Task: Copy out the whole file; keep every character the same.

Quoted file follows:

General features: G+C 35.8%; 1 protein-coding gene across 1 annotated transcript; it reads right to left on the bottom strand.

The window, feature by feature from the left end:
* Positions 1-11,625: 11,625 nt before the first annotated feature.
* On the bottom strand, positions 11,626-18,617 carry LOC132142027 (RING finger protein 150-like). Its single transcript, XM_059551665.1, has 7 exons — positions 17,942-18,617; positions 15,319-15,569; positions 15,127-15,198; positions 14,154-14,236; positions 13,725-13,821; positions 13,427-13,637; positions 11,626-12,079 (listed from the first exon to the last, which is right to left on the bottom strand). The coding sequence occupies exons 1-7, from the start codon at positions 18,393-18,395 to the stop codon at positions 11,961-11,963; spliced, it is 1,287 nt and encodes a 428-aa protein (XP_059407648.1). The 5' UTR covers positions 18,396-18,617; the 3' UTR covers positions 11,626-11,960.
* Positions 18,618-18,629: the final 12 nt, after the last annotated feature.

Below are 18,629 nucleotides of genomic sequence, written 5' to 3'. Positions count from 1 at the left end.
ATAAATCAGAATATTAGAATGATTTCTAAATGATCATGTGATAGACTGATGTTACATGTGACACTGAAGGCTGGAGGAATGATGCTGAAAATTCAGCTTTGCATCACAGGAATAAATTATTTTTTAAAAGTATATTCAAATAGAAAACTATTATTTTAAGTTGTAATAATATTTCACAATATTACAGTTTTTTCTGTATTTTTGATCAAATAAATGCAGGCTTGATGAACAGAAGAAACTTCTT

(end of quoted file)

General features: G+C 35.8%; 1 protein-coding gene across 1 annotated transcript; it reads right to left on the bottom strand.

The window, feature by feature from the left end:
* Positions 1-11,625: 11,625 nt before the first annotated feature.
* On the bottom strand, positions 11,626-18,617 carry LOC132142027 (RING finger protein 150-like). Its single transcript, XM_059551665.1, has 7 exons — positions 17,942-18,617; positions 15,319-15,569; positions 15,127-15,198; positions 14,154-14,236; positions 13,725-13,821; positions 13,427-13,637; positions 11,626-12,079 (listed from the first exon to the last, which is right to left on the bottom strand). The coding sequence occupies exons 1-7, from the start codon at positions 18,393-18,395 to the stop codon at positions 11,961-11,963; spliced, it is 1,287 nt and encodes a 428-aa protein (XP_059407648.1). The 5' UTR covers positions 18,396-18,617; the 3' UTR covers positions 11,626-11,960.
* Positions 18,618-18,629: the final 12 nt, after the last annotated feature.

Below are 18,629 nucleotides of genomic sequence, written 5' to 3'. Positions count from 1 at the left end.
ATAAATCAGAATATTAGAATGATTTCTAAATGATCATGTGATAGACTGATGTTACATGTGACACTGAAGGCTGGAGGAATGATGCTGAAAATTCAGCTTTGCATCACAGGAATAAATTATTTTTTAAAAGTATATTCAAATAGAAAACTATTATTTTAAGTTGTAATAATATTTCACAATATTACAGTTTTTTCTGTATTTTTGATCAAATAAATGCAGGCTTGATGAACAGAAGAAACTTCTT